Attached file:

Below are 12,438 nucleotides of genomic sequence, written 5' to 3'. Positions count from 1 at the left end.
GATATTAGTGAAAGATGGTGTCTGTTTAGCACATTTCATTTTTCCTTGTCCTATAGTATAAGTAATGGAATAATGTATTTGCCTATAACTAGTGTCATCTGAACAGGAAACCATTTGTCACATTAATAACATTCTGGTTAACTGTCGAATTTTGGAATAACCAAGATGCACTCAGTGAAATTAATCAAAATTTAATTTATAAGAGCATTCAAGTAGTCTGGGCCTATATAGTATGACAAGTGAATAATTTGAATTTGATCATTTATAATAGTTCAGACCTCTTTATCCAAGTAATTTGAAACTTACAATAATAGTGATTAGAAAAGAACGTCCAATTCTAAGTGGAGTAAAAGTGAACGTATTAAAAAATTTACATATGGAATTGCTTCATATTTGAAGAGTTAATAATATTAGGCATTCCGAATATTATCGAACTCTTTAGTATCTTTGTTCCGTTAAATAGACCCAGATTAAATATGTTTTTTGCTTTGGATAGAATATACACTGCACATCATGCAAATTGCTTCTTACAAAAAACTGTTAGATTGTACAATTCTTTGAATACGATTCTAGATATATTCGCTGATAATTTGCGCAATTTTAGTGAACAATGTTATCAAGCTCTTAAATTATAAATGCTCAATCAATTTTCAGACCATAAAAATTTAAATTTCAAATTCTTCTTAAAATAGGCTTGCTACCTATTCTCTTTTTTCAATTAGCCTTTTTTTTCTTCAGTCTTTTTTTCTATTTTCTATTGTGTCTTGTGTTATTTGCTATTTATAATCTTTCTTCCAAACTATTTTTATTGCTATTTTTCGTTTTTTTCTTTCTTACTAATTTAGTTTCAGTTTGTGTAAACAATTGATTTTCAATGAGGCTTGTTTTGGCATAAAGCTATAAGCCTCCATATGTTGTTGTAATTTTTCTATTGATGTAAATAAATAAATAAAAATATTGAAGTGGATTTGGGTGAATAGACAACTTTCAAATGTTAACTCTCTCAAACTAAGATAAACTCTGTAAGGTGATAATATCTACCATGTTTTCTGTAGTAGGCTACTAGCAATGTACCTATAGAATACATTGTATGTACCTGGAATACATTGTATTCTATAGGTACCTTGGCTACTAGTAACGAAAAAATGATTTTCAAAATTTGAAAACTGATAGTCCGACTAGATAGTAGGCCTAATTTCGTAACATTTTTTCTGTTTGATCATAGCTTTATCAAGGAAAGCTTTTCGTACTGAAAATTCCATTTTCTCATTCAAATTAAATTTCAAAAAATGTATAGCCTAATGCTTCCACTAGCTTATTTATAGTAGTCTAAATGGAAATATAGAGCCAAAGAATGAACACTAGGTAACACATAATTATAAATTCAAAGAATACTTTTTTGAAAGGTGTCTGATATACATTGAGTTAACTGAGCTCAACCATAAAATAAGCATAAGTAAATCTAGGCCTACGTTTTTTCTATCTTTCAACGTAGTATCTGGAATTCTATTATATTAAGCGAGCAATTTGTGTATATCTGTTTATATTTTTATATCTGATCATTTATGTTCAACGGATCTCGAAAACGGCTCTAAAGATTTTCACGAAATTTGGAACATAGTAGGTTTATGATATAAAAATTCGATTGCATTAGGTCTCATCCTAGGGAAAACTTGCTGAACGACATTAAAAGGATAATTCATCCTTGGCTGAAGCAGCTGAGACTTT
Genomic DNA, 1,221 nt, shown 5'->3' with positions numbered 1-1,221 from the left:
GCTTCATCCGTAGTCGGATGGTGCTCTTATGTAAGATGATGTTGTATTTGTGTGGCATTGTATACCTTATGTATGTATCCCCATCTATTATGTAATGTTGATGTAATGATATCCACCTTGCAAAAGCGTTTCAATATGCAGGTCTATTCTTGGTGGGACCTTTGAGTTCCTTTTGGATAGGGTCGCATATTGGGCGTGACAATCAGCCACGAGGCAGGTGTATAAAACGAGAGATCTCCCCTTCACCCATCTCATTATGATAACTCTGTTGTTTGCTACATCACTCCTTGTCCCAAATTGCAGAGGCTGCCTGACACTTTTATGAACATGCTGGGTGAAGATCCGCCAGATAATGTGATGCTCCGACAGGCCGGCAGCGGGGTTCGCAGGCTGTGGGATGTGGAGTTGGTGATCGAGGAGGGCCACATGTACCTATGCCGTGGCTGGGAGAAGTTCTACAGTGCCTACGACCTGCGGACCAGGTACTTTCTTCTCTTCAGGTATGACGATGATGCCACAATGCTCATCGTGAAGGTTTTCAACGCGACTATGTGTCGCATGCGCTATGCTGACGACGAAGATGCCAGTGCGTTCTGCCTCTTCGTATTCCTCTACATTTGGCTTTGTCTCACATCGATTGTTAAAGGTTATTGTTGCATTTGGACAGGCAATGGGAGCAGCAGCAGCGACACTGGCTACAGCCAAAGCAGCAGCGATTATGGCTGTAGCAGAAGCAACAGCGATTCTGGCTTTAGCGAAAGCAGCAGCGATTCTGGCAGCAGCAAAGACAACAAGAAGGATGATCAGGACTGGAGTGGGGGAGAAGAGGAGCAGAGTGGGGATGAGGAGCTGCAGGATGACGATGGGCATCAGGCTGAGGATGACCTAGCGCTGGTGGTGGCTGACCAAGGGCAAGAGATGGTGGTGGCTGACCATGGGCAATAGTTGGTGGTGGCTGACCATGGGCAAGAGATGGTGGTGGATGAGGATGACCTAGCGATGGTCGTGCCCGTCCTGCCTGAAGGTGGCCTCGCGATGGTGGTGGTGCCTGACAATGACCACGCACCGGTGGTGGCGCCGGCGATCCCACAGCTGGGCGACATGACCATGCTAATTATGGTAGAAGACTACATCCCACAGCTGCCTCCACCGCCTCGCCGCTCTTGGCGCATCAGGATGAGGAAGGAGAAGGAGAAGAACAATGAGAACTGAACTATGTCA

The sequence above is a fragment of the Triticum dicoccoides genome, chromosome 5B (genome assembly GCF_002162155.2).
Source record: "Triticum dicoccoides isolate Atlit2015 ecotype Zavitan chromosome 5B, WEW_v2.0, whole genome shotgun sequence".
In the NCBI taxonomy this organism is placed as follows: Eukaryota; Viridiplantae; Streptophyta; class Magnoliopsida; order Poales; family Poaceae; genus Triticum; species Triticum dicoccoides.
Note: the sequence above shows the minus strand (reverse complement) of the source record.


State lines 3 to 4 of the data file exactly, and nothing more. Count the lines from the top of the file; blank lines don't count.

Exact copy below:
Genomic DNA, 1,221 nt, shown 5'->3' with positions numbered 1-1,221 from the left:
GCTTCATCCGTAGTCGGATGGTGCTCTTATGTAAGATGATGTTGTATTTGTGTGGCATTGTATACCTTATGTATGTATCCCCATCTATTATGTAATGTTGATGTAATGATATCCACCTTGCAAAAGCGTTTCAATATGCAGGTCTATTCTTGGTGGGACCTTTGAGTTCCTTTTGGATAGGGTCGCATATTGGGCGTGACAATCAGCCACGAGGCAGGTGTATAAAACGAGAGATCTCCCCTTCACCCATCTCATTATGATAACTCTGTTGTTTGCTACATCACTCCTTGTCCCAAATTGCAGAGGCTGCCTGACACTTTTATGAACATGCTGGGTGAAGATCCGCCAGATAATGTGATGCTCCGACAGGCCGGCAGCGGGGTTCGCAGGCTGTGGGATGTGGAGTTGGTGATCGAGGAGGGCCACATGTACCTATGCCGTGGCTGGGAGAAGTTCTACAGTGCCTACGACCTGCGGACCAGGTACTTTCTTCTCTTCAGGTATGACGATGATGCCACAATGCTCATCGTGAAGGTTTTCAACGCGACTATGTGTCGCATGCGCTATGCTGACGACGAAGATGCCAGTGCGTTCTGCCTCTTCGTATTCCTCTACATTTGGCTTTGTCTCACATCGATTGTTAAAGGTTATTGTTGCATTTGGACAGGCAATGGGAGCAGCAGCAGCGACACTGGCTACAGCCAAAGCAGCAGCGATTATGGCTGTAGCAGAAGCAACAGCGATTCTGGCTTTAGCGAAAGCAGCAGCGATTCTGGCAGCAGCAAAGACAACAAGAAGGATGATCAGGACTGGAGTGGGGGAGAAGAGGAGCAGAGTGGGGATGAGGAGCTGCAGGATGACGATGGGCATCAGGCTGAGGATGACCTAGCGCTGGTGGTGGCTGACCAAGGGCAAGAGATGGTGGTGGCTGACCATGGGCAATAGTTGGTGGTGGCTGACCATGGGCAAGAGATGGTGGTGGATGAGGATGACCTAGCGATGGTCGTGCCCGTCCTGCCTGAAGGTGGCCTCGCGATGGTGGTGGTGCCTGACAATGACCACGCACCGGTGGTGGCGCCGGCGATCCCACAGCTGGGCGACATGACCATGCTAATTATGGTAGAAGACTACATCCCACAGCTGCCTCCACCGCCTCGCCGCTCTTGGCGCATCAGGATGAGGAAGGAGAAGGAGAAGAACAATGAGAACTGAACTATGTCA